I haven’t feeling very bloggy lately, but a couple of issues have popped up as of late to jar me out of my writing slumber. One of those issues is the concept of “whiteness.”
I know what you’re thinking. This isn’t Stormfront. I’m not in the Klan. Why are you talking about whiteness. It’s just not nice. We’re supposed to be color blind. Isn’t that what Dr. King wanted?*
Guess what white people– we are white, and we have to understand what that means if we ever want to truly connect with persons of color.
Being white is not a dirty word. It doesn’t mean you are bad. It just is, and it comes laden with cultural baggage and expectations. Without a critical examination of that baggage and those expectations, you can’t ever be expected to truly engage on issues of race.
Why is this important? First off, most white people, out of a good intention not to be perceived as racist, have gone off the deep end the other direction. We see ourselves as race-less, which then becomes a neutral in contrast to persons of color. When we are the standard, and persons of color are “other,” how can we fully confront difficult and delicate race issues? We can’t. We have to admit we are white. We have a race and culture. [Before a troll comments as such– yes I know race is a sociological construct and not a biological one. Doesn’t mean it doesn’t exist. Get over it.]
So if you accept that being white means you have a race and culture, and included in that, a particular filter for how you view the world, what do you do then? You have to embark on a critical examination of how those filters not just color how you view the world, but the people in it. For me, as I’ve examined my own whiteness, I’ve found that it often includes a tacit, deep-seated acceptance of “respectability politics,” which simply reflects, as noted by Mychal Denzel Smith in The Nation, “the idea that one can overcome racism (or any other form of oppression) by way of your personal actions, presenting one’s self as a citizen worthy of respect as defined by the dominant cultural norms and standards.” That sounds attractive, doesn’t it? But it’s just not real. Look at what happened to Jonathan Ferrell (see previous link). Look at the unrelenting racist abuse heaped on the Obamas. Racism is deep, enduring, and structural, and black people and other persons of color will be subject to racism even if they, for lack of a less pejorative phrase, “act white.”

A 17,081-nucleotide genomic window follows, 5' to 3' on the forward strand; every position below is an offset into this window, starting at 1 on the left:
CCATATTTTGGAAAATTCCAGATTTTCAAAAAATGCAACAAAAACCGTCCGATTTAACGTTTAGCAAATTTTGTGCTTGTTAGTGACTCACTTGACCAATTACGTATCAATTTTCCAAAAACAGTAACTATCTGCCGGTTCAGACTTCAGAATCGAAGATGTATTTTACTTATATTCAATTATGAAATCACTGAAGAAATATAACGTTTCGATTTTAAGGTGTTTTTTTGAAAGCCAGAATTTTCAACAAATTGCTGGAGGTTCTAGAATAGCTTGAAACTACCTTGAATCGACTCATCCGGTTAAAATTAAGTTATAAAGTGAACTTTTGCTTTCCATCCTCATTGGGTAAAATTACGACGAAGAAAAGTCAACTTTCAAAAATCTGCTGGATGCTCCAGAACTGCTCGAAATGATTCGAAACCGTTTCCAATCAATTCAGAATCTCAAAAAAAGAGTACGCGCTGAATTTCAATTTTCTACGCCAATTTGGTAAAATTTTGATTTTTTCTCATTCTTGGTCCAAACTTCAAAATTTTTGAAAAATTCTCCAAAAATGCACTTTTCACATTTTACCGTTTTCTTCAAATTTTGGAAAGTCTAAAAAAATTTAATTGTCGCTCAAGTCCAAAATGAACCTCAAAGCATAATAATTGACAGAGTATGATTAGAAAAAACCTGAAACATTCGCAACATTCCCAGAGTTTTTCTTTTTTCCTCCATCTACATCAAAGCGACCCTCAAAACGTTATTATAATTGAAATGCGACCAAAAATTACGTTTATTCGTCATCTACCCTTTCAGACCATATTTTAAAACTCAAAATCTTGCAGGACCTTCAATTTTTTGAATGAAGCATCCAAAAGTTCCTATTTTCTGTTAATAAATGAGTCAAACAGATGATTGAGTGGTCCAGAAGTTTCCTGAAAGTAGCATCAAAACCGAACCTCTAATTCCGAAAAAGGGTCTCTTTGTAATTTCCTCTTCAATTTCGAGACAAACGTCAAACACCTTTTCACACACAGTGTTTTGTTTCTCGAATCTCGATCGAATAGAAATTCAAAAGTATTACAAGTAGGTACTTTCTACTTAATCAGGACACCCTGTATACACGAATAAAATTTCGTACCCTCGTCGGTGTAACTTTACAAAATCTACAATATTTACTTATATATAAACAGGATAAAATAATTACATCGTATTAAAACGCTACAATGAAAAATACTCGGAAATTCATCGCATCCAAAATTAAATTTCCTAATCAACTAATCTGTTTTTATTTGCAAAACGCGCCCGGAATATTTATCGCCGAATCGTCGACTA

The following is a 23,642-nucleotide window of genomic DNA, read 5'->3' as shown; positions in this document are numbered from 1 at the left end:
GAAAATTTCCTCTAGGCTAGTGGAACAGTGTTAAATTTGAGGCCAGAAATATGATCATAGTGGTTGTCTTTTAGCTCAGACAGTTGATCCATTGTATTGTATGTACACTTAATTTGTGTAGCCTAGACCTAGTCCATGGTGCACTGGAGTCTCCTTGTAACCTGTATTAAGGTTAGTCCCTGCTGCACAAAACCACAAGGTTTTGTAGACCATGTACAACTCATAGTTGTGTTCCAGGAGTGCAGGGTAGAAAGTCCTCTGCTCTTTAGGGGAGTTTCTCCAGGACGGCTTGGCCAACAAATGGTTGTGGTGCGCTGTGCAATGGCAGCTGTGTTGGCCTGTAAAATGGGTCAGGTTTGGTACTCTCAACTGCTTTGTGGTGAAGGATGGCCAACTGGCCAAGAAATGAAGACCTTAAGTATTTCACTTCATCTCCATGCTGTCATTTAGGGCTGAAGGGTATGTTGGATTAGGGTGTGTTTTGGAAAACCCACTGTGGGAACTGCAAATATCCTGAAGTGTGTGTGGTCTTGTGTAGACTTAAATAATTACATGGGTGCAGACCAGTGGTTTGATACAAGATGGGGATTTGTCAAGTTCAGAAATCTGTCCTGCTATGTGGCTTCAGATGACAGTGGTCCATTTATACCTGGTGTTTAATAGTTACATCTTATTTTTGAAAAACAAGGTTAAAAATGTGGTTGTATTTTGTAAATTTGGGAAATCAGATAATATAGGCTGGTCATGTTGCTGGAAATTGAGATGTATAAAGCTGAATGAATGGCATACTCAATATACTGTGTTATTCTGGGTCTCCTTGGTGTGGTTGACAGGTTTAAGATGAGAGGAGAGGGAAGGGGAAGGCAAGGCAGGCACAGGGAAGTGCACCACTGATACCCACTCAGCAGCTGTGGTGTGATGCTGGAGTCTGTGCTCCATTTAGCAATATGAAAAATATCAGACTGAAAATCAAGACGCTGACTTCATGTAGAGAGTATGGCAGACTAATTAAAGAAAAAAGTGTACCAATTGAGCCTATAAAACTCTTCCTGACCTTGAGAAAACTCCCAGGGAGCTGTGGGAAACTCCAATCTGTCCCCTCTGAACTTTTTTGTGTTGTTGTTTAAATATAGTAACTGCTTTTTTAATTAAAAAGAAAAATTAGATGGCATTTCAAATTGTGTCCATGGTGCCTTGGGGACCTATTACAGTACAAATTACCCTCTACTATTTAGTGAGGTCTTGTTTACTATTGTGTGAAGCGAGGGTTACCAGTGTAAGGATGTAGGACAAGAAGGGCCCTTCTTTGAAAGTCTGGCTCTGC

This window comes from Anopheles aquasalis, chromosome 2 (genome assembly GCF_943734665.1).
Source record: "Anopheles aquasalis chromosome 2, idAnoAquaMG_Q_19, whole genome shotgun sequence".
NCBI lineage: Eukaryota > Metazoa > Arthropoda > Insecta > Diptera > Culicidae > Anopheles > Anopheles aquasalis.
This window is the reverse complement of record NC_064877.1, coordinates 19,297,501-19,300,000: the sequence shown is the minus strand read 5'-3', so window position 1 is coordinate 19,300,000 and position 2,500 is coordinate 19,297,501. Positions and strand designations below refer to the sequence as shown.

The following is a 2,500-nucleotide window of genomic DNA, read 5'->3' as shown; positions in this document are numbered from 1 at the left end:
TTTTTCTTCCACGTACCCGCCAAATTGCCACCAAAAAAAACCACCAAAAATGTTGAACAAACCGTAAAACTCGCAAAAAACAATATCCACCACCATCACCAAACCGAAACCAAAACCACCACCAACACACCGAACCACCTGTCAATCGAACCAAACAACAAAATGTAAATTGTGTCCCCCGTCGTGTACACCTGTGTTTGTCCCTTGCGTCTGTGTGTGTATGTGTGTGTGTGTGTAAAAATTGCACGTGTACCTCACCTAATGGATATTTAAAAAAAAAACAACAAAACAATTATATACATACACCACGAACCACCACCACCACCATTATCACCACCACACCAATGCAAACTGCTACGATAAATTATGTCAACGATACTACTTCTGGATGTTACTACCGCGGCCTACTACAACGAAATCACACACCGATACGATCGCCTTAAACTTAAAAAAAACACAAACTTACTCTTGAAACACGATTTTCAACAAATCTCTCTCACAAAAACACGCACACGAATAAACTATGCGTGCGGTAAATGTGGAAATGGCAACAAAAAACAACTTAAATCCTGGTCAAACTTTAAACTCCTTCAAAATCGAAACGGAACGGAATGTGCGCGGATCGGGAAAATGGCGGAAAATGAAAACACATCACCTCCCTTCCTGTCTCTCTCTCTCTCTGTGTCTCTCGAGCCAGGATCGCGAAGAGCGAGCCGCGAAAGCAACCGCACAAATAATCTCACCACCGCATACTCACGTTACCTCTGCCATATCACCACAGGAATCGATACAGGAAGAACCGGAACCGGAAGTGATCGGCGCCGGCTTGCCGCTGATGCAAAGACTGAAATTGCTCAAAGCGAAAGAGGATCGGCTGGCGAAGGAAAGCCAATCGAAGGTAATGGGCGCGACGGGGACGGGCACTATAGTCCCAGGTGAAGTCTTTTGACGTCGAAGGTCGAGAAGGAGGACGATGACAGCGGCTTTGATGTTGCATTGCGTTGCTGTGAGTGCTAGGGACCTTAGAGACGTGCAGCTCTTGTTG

How does that affect me and my examination of whiteness? For one, once I started examining my tacit acceptance of respectability politics, I could start examining other prejudices. How many times have I dismissed a valid critique because I didn’t like the way it was delivered. Even worse, how many times have I jumped in to give advice to the speaker (usually from a disadvantaged group) to say, you know, if you just spoke to me respectfully (i.e., like a white person), more people would listen. That, my friends, is unexamined whiteness manifesting as an offshoot of respectability politics. The demand to be spoken to a certain way before you will listen, even if the speaker if speaking cold, clear truth, seems to be a uniquely white one, a manifestation of white privilege. It’s also one at the base of this misguided and rather appalling piece that appeared this week in The Nation decrying “mean black twitter feminism” not for its message, but solely for its tone. In other words, black women can only speak to white women if they do it in a tone that makes white women happy. Think about that for a second. Not an objection to the actual truth of the message– just an objection that your manner of speaking hurts my feelings. Unexamined whiteness. I used to do it to, and now understand why. I’m white, and I’ve been told all my life I don’t have to listen unless someone is speaking in a manner I deem acceptable. This has been a huge stumbling block to honest dialogue for me, and will likely be in the future not just for me, but legions of white people.
So what say you? For my white friends, what do you think are the manifestations of your whiteness serving as stumbling blocks?
*And a final hint– white people who have lifted MLK quotes out of their proper context and use them to promote race-blind ideologies have failed to critically confront their own whiteness. A first step could be to stop selectively quoting the man and instead reading more about what he stood for. He was much more radical than today’s white public wants to admit.
*Thanks to Martha Crawford, LCSW (@shrinkthinks) for inspiring this post with your Twitter stream this morning.